While for the implied reversal statutory, there are some cases that the where a statute may be constructed as impliedly imposing a legal burden onto the defendant. Under Section 101 of the Magistrates Courts Act (MCA) 1980, it laid down the relevant principle in respect of the summary offences. Basically the section is stated that the conduct of the defendant will create an offence but in the circumstances where the statute creates a defence in respect of an exception, exemption, proviso, excuse or qualification, the burden of proving of the defence will be placed on the defendant. An example of the implied statutory reversal is the Highways Act 1959. Section 140 of the Highways Act 1959 has been interpreted by the Divisional Court in the case of Gatland v Metropolitan Police Commissioner (1968) as an offence to deposit anything on the highway unless the defendant had lawful authority or excuse to deposit anything on the highway with the application of Section 101 of the Magistrates Courts Act (MCA) 1980. Therefore, the court has placed the legal burden onto the defendant to prove the lawful authority or excuse.
Prior to the coming into force of the Human Rights Act (HRA) 1998, all reversal of legal burdens were automatically upheld by the court and placed onto the defendant. However, both the express and implied statutory reversal must now take the Human Rights Act (HRA) 1998 and the Article 6(2) of the European Convention on Human Rights (ECHR) into account. Although the HRA was passed in 1998, but it only came into full enactment in year 2000 with the aim to incorporate with the ECHR into the United Kingdom’s domestic law.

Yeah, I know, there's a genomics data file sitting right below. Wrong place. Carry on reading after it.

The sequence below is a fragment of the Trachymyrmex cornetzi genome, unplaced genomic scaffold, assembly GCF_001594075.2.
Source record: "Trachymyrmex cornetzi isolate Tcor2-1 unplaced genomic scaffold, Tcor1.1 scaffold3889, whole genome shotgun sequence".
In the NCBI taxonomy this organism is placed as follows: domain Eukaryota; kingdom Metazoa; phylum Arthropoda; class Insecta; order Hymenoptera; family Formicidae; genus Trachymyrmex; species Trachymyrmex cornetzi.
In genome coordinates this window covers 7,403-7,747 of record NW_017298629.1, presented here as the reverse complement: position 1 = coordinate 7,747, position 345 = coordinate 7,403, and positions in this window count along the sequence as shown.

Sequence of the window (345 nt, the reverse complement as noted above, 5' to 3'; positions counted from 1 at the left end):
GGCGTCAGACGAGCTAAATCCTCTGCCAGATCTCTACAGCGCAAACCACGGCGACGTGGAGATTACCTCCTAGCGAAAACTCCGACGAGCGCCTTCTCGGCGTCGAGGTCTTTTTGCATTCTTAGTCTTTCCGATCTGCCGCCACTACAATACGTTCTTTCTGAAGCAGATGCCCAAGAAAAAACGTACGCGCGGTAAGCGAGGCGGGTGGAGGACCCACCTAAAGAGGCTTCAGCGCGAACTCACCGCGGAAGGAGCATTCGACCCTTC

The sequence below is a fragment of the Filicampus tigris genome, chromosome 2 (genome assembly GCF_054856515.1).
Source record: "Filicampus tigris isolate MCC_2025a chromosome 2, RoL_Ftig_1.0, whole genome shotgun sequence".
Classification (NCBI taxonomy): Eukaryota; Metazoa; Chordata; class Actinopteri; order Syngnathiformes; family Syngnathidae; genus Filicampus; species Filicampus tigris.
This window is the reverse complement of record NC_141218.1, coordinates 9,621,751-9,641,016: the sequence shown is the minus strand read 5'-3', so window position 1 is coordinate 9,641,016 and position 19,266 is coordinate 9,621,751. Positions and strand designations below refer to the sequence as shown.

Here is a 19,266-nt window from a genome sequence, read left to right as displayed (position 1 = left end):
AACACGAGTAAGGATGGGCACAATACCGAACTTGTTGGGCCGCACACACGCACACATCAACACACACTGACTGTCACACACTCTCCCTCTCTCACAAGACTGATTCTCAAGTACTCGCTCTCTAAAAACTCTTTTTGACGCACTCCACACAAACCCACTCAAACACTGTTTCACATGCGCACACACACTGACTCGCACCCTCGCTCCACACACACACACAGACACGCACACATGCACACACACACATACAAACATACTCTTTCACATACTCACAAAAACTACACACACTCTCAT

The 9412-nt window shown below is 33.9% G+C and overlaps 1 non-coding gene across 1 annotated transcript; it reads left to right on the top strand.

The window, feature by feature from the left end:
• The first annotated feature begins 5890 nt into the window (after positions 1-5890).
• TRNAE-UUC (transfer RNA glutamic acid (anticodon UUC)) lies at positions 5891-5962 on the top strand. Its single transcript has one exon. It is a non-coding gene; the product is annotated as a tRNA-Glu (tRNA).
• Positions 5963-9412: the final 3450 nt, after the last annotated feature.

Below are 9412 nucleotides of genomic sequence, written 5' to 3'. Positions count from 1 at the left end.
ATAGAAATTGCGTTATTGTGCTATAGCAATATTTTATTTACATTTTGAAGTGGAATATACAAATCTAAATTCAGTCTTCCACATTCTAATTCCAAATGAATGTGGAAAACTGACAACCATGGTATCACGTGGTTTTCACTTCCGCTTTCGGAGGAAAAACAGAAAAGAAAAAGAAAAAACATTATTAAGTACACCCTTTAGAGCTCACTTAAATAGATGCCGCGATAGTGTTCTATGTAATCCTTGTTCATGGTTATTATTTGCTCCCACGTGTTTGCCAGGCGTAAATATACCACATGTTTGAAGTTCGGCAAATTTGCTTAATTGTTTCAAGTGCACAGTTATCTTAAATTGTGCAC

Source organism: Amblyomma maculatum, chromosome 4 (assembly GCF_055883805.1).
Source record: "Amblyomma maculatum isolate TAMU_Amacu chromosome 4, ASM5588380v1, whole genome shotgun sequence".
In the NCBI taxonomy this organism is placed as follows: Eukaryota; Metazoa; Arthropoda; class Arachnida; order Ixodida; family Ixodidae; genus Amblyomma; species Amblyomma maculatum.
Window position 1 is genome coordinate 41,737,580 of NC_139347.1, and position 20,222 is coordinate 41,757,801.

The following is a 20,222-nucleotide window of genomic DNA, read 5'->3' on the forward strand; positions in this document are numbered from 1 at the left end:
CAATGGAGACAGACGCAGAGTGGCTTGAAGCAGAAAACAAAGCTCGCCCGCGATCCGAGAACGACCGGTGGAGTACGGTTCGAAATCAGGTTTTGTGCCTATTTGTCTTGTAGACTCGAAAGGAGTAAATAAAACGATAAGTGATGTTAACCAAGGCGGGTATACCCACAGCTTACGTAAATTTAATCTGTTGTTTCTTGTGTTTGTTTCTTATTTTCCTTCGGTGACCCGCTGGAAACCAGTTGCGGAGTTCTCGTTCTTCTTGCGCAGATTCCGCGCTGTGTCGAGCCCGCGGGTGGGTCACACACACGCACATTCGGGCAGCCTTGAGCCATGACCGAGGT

The Article 6(2) of ECHR stated that anyone who been charged with a criminal offence shall be presumed innocent until proven guilty according to the law. Therefore, if the courts found out that there is a violation of Article 6(2), the court can either make a declaration of incompatibility under Section 4 of the HRA 1998 or ‘read down’ the under Section 3(1) of HRA 1998 so that it can be given effect in a way which is more compatible with the ECHR.
The case of R v Lambert (2001) can be seen as a good example of the effect of the HRA 1998. In this case, the defendant was convicted of possession of a controlled drug and had the intend to supply which is contrary to the Section 5(3) of Misuse of Drugs Act (MRA) 1971. The defendant was found that he is in possession of a bag which contained the controlled drug, and Section 28(2) of MRA 1971 provides a defence ‘for the accused to prove’ lack of knowledge of the existence of controlled drugs, which essentially provides that if the defendant was not aware that he was carrying drugs, then he did not commit the offence. Where this defence is raised, it might be difficult for the prosecution to disprove it. Therefore, the court has imposed the legal burden onto the defendant of proving the defence. However, the defendant appealed by saying that the reversed onus, which also known as the reversed legal burden, in the Section 28(2) was conflicted with the presumption of innocence which is guaranteed by the Article 6(2) ECHR. The Court of Appeal rejected his appeal and stated that the law does not operate retrospectively.
Although the Court of Appeal has rejected his appeal, the majority of the House of Lord held that the reverse legal burden onto the defendant in Section 28(2) was actually incompatible with the Article 6(2) as it will lead to a high risk of wrongful conviction. This can be referred to Lord Steyn’s judgement as he stated that, ‘the accused must prove on the balance of probabilities that he did not know that the package contained controlled drugs. If the jury is in doubt in this issue, they must convict him…a guilty verdict may be returned in respect of an offence punishable by life imprisonment even though the jury may consider that it is reasonably possible that the accused had been duped.’ As a result, the section 28(2) must be read as if it imposed only an evidential burden onto the defendant, the word ‘proves’ that used in the section must be construed to mean ‘give sufficient evidence’ by applying the section 3(1) of HRA 1998.